In a welcome trend for home buyers grappling with the challenges of the least affordable housing market since the 1980s, U.S. mortgage rates continued their downward trajectory this week. The decline, which began in early December, marks the ninth consecutive week of falling rates, bringing relief to those navigating a challenging real estate landscape.
According to data released by Freddie Mac on Thursday, the 30-year fixed-rate mortgage rate averaged 6.61% in the week ending December 28, down from 6.67% the previous week. This shift represents a significant improvement for homebuyers compared to the 6.42% average recorded a year ago. The consistent decline in rates over the past two months can be attributed to the anticipation of Federal Reserve rate cuts expected to commence next year.
Freddie Mac’s chief economist, Sam Khater, commented on the situation, stating, “The rapid descent of mortgage rates over the last two months stabilized a bit this week, but rates continue to trend down.” Despite the stabilization, experts caution that holiday-driven fluctuations may introduce some noise into the data.
Realtor.com economist Jiayi Xu urged caution in interpreting the latest mortgage rates, emphasizing the seasonal nature of the market during this time of the year. While the current decline in rates is a positive development, it may not immediately translate into a significant sales recovery, given the persistent challenge of limited housing inventory propping up home prices.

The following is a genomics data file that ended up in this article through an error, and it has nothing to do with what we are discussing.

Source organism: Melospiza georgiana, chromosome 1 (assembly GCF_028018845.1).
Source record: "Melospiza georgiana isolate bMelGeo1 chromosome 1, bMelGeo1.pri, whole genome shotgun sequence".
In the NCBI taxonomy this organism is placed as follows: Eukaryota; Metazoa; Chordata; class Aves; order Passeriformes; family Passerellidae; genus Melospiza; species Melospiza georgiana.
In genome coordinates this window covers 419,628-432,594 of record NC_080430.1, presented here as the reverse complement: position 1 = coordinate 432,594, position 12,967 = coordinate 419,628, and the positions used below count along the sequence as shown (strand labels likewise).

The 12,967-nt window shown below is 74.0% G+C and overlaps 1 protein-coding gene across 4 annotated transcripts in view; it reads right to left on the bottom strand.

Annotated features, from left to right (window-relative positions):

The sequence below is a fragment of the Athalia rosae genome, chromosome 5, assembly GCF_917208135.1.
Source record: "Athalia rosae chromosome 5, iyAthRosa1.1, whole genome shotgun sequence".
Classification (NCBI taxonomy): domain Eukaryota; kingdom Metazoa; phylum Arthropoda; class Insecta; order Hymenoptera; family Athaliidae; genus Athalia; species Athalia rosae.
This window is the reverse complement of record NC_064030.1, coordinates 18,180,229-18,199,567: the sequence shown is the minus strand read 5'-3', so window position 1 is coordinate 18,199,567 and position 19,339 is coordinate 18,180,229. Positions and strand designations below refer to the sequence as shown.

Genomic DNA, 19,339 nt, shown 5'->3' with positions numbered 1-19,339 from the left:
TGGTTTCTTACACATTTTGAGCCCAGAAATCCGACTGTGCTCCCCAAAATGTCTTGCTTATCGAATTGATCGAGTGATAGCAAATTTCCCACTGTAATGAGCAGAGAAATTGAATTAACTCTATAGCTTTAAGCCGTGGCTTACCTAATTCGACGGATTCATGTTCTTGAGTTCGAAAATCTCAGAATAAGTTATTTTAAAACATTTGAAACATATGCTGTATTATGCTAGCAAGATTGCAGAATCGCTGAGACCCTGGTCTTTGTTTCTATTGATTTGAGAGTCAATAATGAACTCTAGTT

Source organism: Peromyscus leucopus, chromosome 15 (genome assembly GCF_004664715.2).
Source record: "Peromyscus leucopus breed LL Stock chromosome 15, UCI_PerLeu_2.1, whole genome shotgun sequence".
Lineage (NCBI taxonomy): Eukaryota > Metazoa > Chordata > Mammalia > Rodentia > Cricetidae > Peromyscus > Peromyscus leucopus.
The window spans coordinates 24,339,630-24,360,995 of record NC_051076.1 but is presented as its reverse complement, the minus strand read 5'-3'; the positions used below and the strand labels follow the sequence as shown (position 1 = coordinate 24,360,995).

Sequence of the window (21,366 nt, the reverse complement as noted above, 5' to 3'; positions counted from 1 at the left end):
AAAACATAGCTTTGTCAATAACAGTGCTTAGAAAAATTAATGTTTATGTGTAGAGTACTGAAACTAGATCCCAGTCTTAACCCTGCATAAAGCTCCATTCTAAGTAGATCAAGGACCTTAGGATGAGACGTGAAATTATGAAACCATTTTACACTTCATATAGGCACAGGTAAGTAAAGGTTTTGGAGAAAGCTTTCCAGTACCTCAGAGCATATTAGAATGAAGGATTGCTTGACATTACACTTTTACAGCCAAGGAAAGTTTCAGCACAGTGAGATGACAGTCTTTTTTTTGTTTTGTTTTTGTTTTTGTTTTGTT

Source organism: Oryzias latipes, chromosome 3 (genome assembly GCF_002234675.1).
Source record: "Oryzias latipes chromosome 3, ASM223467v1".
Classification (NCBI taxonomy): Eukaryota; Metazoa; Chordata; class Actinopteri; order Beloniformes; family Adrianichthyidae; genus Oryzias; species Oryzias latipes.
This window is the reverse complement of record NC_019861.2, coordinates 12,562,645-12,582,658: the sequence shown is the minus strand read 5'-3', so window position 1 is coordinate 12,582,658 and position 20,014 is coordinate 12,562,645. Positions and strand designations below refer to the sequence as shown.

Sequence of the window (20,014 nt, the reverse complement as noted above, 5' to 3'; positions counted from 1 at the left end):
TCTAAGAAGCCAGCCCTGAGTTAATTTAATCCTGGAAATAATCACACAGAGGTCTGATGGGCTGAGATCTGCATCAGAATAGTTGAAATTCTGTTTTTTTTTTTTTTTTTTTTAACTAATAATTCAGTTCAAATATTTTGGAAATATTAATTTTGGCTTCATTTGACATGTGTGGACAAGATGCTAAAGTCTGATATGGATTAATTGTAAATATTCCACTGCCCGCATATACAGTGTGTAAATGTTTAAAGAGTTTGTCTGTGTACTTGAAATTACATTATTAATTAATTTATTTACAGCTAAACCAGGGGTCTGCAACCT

Looking ahead to 2024, economists anticipate further declines in mortgage rates. Federal Reserve officials have recently projected a median of three rate cuts next year. These potential rate cuts are expected to exert downward pressure on mortgage rates, as the central bank’s actions play a pivotal role in influencing borrowing costs.
Mortgage rates closely track the yield on 10-year U.S. Treasuries, responding to expectations and reactions related to the Fed’s policies. Despite the ongoing decline in mortgage rates, the real estate market’s recovery is tempered by the scarcity of housing inventory, contributing to the resilience of home prices.
While the current environment hasn’t yet translated into a substantial rebound in sales, industry experts express optimism about a potential nascent recovery in the housing market if inflation continues to decelerate in the coming year.